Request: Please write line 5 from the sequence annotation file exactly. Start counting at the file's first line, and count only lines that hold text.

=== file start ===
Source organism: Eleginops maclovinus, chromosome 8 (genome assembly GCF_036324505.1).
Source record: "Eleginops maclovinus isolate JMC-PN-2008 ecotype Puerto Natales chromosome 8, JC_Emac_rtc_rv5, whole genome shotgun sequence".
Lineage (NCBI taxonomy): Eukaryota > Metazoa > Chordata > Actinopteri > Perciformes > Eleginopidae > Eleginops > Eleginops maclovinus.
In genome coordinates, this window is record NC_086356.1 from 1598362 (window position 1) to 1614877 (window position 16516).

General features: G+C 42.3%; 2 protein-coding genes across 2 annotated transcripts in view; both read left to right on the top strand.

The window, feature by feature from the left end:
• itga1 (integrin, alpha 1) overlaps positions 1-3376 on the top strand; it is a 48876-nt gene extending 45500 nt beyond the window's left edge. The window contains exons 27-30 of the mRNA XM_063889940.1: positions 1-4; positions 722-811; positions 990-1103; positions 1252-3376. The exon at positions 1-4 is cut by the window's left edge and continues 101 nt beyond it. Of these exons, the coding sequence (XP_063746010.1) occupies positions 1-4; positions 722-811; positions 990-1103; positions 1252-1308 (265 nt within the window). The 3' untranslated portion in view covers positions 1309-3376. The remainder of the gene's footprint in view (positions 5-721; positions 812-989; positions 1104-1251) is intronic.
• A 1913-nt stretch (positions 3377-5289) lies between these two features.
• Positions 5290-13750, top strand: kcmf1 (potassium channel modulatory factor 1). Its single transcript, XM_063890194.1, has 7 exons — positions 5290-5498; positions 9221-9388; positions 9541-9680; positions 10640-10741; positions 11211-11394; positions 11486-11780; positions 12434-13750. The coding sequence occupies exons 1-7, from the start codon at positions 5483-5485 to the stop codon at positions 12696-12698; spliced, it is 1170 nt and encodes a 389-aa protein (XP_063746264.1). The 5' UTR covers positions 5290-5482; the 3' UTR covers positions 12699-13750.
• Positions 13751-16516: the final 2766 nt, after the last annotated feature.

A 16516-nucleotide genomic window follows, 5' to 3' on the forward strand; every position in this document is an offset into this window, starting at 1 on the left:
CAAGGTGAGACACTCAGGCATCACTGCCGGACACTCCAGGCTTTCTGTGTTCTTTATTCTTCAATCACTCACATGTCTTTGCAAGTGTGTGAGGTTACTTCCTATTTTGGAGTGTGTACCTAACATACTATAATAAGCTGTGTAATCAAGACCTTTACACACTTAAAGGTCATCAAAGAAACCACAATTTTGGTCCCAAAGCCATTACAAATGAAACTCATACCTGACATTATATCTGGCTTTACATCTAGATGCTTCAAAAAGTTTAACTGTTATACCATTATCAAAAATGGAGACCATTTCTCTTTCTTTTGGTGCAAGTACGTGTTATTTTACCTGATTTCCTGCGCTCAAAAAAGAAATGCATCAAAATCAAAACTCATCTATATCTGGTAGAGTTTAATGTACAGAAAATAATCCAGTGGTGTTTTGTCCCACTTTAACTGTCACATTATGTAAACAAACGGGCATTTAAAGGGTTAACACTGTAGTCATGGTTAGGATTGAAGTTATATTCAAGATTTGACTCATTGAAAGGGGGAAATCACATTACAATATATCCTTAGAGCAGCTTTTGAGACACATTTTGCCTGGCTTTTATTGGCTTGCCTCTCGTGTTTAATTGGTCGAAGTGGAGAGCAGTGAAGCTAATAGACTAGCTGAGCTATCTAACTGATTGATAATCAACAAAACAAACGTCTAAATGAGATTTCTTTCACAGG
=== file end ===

General features: G+C 42.3%; 2 protein-coding genes across 2 annotated transcripts in view; both read left to right on the top strand.